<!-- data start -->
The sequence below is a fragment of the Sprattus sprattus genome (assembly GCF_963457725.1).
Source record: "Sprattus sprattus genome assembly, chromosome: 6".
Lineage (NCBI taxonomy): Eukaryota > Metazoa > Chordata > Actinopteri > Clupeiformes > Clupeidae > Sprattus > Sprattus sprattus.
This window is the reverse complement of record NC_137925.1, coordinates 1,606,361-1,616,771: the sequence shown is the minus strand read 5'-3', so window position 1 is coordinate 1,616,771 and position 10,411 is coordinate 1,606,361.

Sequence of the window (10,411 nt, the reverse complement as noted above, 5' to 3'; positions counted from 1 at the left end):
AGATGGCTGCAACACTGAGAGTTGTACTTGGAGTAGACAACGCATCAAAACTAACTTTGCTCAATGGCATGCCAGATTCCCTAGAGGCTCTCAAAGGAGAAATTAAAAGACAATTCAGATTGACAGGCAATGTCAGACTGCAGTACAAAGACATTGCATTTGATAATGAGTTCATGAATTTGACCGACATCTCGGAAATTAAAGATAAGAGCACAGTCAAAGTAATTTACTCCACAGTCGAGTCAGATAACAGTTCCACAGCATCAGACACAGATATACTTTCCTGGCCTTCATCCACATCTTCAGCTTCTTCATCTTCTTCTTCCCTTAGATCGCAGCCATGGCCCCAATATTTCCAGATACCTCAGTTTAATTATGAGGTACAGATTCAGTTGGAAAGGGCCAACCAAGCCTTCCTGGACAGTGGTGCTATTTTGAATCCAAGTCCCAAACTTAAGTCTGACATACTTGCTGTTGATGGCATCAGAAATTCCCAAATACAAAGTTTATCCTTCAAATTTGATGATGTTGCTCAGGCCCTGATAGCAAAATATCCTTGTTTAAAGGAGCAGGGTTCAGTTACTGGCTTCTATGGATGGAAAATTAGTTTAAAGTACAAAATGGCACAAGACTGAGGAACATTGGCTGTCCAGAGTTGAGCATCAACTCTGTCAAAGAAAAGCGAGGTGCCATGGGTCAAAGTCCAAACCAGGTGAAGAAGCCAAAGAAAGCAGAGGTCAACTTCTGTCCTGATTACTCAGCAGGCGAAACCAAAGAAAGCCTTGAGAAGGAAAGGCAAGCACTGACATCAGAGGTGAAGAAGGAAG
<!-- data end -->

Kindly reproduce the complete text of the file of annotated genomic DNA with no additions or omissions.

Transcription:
The sequence below is a fragment of the Sprattus sprattus genome (assembly GCF_963457725.1).
Source record: "Sprattus sprattus genome assembly, chromosome: 6".
Lineage (NCBI taxonomy): Eukaryota > Metazoa > Chordata > Actinopteri > Clupeiformes > Clupeidae > Sprattus > Sprattus sprattus.
This window is the reverse complement of record NC_137925.1, coordinates 1,606,361-1,616,771: the sequence shown is the minus strand read 5'-3', so window position 1 is coordinate 1,616,771 and position 10,411 is coordinate 1,606,361.

Sequence of the window (10,411 nt, the reverse complement as noted above, 5' to 3'; positions counted from 1 at the left end):
AGATGGCTGCAACACTGAGAGTTGTACTTGGAGTAGACAACGCATCAAAACTAACTTTGCTCAATGGCATGCCAGATTCCCTAGAGGCTCTCAAAGGAGAAATTAAAAGACAATTCAGATTGACAGGCAATGTCAGACTGCAGTACAAAGACATTGCATTTGATAATGAGTTCATGAATTTGACCGACATCTCGGAAATTAAAGATAAGAGCACAGTCAAAGTAATTTACTCCACAGTCGAGTCAGATAACAGTTCCACAGCATCAGACACAGATATACTTTCCTGGCCTTCATCCACATCTTCAGCTTCTTCATCTTCTTCTTCCCTTAGATCGCAGCCATGGCCCCAATATTTCCAGATACCTCAGTTTAATTATGAGGTACAGATTCAGTTGGAAAGGGCCAACCAAGCCTTCCTGGACAGTGGTGCTATTTTGAATCCAAGTCCCAAACTTAAGTCTGACATACTTGCTGTTGATGGCATCAGAAATTCCCAAATACAAAGTTTATCCTTCAAATTTGATGATGTTGCTCAGGCCCTGATAGCAAAATATCCTTGTTTAAAGGAGCAGGGTTCAGTTACTGGCTTCTATGGATGGAAAATTAGTTTAAAGTACAAAATGGCACAAGACTGAGGAACATTGGCTGTCCAGAGTTGAGCATCAACTCTGTCAAAGAAAAGCGAGGTGCCATGGGTCAAAGTCCAAACCAGGTGAAGAAGCCAAAGAAAGCAGAGGTCAACTTCTGTCCTGATTACTCAGCAGGCGAAACCAAAGAAAGCCTTGAGAAGGAAAGGCAAGCACTGACATCAGAGGTGAAGAAGGAAG